A decade ago, winds of change and calamity blew across the Middle East. From Tunisia to
Egypt, Syria, and later Libya, entrenched autocracies were challenged politically by what became known as the Arab Spring, a series of popular and quasi-democratic uprisings which shook the status quo and smashed the old order.
Sadly the Arab Spring soon evolved into the Arab Winter as most of the countries with the exception of Tunisia, saw these popular uprisings hijacked by hardline Islamic fundamentalists and a motley gaggle of militant terrorist groups.
Syria’s turn came in March 2011 when demonstrations in provincial towns dared challenge the entrenched Assad family regime whose power dates back to the late 1960s. Syria was a classic Arab autocracy blending nationalism, socialism and family power; it was however a secular state given the rich and competing religious currents which ran through this land since ancient times.
Bashar al-Assad, cracked down on demonstrators the old fashioned way, but was unable to stop the spreading political discontent and pent up social frustrations which confronted his rule. Despite heavy fighting and losses Assad’s army held, and surprisingly he remains in power, propped up by a Russian military intervention in 2015 as much as by a divided opposition.
Now a decade has passed with more than 500,000 people killed and millions displaced. The conflict continues in a perhaps less violent phase but what remains of society in beleaguered Syria?
In one of his periodic and plaintive briefings, UN Humanitarian Coordinator Mark Lowcock, told the Security Council, “Around 60 percent of the Syrian population, that’s 12.4 million people, do not have regular access to enough safe and nutritious food.” He added, “An additional 4.5 million people have fallen into this category over the last year.”
Lowcock opined, “The increase may be shocking, but it cannot be said to be surprising.”
Humanitarian aid access remains a serious stumbling point; the Damascus government has allowed few border crossing points thus creating intentional humanitarian bottlenecks. UN Secretary-General Antonio Guterres stresses that when it comes to delivering lifesaving aid to people, “all channels should be made, and should be kept available.”
But as Undersecretary-General Lowcock conceded, “Conditions in the north-west are now worse than they were when the Security Council decided to extend its authorization for cross-border-assistance last July.” These border bottlenecks are along the Turkish frontier.
Countless detailed UN humanitarian briefings aside and a drumbeat of Security Council deliberations over the past decade have yet to change Syria’s political calculus.
The UN Security Council has locked into an East/West confrontation regarding the Syrian conflict with Russia and China on one side facing the US, Britain and France on the other. Both Moscow and Beijing have used their veto to protect their client state in Damascus.
Ireland’s UN ambassador Byrne Nason stated “Over the past ten years, this Council has heard many harrowing reports. Each time, we imagine things could hardly get worse.”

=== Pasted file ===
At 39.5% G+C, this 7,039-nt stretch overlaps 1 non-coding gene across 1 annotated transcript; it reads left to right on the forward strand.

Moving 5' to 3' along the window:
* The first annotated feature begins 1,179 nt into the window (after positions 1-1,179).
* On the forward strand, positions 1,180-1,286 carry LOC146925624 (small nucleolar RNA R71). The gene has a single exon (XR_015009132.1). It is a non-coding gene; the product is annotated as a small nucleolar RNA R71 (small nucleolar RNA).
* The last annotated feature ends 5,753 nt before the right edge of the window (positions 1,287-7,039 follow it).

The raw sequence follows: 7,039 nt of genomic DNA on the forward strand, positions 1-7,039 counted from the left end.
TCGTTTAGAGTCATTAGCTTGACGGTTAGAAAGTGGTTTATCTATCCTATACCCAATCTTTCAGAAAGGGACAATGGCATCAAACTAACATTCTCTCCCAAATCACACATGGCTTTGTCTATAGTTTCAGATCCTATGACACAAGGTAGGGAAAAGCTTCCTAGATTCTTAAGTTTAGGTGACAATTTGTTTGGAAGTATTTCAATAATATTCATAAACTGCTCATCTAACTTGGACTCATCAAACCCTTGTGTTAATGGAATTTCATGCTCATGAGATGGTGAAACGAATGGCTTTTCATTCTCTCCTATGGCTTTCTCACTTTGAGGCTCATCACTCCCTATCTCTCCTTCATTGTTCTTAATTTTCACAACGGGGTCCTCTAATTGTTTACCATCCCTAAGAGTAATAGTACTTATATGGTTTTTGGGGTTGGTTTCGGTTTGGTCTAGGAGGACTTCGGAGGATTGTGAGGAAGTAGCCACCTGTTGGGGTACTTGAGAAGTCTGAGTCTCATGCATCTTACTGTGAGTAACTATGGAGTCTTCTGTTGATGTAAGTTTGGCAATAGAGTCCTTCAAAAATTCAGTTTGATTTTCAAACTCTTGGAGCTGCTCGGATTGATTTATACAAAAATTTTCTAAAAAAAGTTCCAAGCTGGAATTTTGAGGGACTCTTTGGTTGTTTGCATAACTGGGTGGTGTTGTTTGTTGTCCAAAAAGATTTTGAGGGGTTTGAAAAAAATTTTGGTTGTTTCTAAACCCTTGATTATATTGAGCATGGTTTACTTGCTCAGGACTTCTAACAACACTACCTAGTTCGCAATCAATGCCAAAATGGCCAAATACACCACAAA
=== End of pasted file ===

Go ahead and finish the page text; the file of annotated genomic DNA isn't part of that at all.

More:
The secretary-general’s report to the Security Council paints a bleak picture; “The civilian population in the Syria Arab Republic has entered 2021 amid some of the most challenging humanitarian conditions experienced in the past 10 years of conflict. Millions inside the country and millions of refugees outside are grappling with deep trauma, personal insecurity, grinding poverty and a lack of hope for the future.”
According to the UN High Commission for Refugees (UNHCR) since the start of the conflict
5.6 million Syrians have become refugees; 3.6 reside in Turkey and almost a million in Lebanon.
A once thriving Christian community inside the country has been decimated and persecuted by anti-government Islamic militants.
Modern Syria remains a geopolitical witches brew where Russian forces, Iranian militias, and Assad’s beleaguered but now gaining military, battles with Islamic State terrorists and remnants of armed groups such as Al Nusra jihadist. During the height of the Syrian war a few years ago, the country became the rallying point for international jihadi foreign fighters much as the Spanish Civil War in the late 1930s emerged as a epicenter of competing big power play interests.
Just recently Russian warplanes carried out attacks on Islamic State terrorists. Equally a US airstrike on pro-Iranian militias inside sovereign Syrian territory signaled the Biden administration’s first but hopefully limited foray into the bewildering conflict. This is not America’s war.
Avoidable humanitarian disasters, millions of refugees fleeing the country, and a steady blood drip of causalities from a decade long conflict, define this sorry land exhausted from fighting itself.
The writer is a United Nations correspondent covering diplomatic and defense issues and the author of Divided Dynamism: The Diplomacy of Separated Nations: Germany, Korea, China.